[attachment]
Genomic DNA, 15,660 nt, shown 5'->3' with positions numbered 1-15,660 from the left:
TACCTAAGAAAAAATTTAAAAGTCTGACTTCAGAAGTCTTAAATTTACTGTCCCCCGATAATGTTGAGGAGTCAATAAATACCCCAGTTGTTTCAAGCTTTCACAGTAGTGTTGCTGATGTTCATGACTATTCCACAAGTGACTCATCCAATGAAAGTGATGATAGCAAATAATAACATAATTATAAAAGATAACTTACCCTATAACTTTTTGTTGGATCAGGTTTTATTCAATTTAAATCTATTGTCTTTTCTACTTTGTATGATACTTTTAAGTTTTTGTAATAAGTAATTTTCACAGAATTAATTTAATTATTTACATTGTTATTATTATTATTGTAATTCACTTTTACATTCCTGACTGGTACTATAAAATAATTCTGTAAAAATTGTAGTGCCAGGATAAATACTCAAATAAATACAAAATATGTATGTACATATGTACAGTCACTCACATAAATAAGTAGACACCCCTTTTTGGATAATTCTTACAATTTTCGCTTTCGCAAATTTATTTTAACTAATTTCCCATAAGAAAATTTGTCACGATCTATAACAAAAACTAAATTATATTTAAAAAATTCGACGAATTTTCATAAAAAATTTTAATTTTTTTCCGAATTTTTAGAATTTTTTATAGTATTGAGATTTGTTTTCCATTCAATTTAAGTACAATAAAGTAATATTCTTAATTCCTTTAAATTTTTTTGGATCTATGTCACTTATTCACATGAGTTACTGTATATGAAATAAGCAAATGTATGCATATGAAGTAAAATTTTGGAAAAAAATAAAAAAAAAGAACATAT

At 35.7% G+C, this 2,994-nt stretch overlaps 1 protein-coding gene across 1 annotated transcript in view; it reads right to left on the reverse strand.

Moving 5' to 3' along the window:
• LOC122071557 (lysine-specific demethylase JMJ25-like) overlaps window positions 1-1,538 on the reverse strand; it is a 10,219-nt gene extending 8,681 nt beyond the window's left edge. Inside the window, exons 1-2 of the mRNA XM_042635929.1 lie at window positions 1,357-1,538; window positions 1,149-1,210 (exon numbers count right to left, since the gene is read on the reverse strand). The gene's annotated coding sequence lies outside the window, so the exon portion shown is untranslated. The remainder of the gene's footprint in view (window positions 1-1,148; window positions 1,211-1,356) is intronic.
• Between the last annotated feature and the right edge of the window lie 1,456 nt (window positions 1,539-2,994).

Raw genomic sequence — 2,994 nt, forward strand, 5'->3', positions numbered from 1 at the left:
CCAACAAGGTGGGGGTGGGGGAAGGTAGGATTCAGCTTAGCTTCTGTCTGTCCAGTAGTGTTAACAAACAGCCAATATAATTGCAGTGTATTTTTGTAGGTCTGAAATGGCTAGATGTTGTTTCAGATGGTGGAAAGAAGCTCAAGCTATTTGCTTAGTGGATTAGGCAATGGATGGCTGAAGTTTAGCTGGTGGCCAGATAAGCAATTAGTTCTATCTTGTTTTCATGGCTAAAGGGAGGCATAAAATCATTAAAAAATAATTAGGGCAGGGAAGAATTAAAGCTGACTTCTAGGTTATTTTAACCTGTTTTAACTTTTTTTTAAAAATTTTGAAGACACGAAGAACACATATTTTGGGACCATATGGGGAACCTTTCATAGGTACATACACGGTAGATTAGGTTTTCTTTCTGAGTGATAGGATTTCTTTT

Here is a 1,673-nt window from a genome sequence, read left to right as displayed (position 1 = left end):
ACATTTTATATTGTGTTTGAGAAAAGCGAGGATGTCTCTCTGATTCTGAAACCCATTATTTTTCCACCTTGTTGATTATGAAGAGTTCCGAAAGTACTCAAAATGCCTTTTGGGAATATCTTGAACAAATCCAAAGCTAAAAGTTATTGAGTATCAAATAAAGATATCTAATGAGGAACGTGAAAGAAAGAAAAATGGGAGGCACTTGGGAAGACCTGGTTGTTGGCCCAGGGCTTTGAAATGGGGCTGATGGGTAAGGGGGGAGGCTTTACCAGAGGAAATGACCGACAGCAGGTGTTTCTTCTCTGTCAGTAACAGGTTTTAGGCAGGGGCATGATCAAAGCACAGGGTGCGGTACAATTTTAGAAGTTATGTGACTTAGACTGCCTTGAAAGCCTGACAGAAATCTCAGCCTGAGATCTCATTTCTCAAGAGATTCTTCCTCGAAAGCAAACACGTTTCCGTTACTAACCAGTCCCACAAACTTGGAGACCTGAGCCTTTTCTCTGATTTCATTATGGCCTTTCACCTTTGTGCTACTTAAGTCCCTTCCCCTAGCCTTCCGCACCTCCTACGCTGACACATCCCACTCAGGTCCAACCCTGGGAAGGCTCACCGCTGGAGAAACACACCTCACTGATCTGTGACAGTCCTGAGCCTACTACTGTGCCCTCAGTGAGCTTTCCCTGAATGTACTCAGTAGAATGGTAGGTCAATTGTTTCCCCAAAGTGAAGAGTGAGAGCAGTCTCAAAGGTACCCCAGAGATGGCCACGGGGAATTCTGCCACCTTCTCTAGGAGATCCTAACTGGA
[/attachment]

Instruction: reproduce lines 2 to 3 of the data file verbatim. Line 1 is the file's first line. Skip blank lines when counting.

TACCTAAGAAAAAATTTAAAAGTCTGACTTCAGAAGTCTTAAATTTACTGTCCCCCGATAATGTTGAGGAGTCAATAAATACCCCAGTTGTTTCAAGCTTTCACAGTAGTGTTGCTGATGTTCATGACTATTCCACAAGTGACTCATCCAATGAAAGTGATGATAGCAAATAATAACATAATTATAAAAGATAACTTACCCTATAACTTTTTGTTGGATCAGGTTTTATTCAATTTAAATCTATTGTCTTTTCTACTTTGTATGATACTTTTAAGTTTTTGTAATAAGTAATTTTCACAGAATTAATTTAATTATTTACATTGTTATTATTATTATTGTAATTCACTTTTACATTCCTGACTGGTACTATAAAATAATTCTGTAAAAATTGTAGTGCCAGGATAAATACTCAAATAAATACAAAATATGTATGTACATATGTACAGTCACTCACATAAATAAGTAGACACCCCTTTTTGGATAATTCTTACAATTTTCGCTTTCGCAAATTTATTTTAACTAATTTCCCATAAGAAAATTTGTCACGATCTATAACAAAAACTAAATTATATTTAAAAAATTCGACGAATTTTCATAAAAAATTTTAATTTTTTTCCGAATTTTTAGAATTTTTTATAGTATTGAGATTTGTTTTCCATTCAATTTAAGTACAATAAAGTAATATTCTTAATTCCTTTAAATTTTTTTGGATCTATGTCACTTATTCACATGAGTTACTGTATATGAAATAAGCAAATGTATGCATATGAAGTAAAATTTTGGAAAAAAATAAAAAAAAAGAACATAT

At 35.7% G+C, this 2,994-nt stretch overlaps 1 protein-coding gene across 1 annotated transcript in view; it reads right to left on the reverse strand.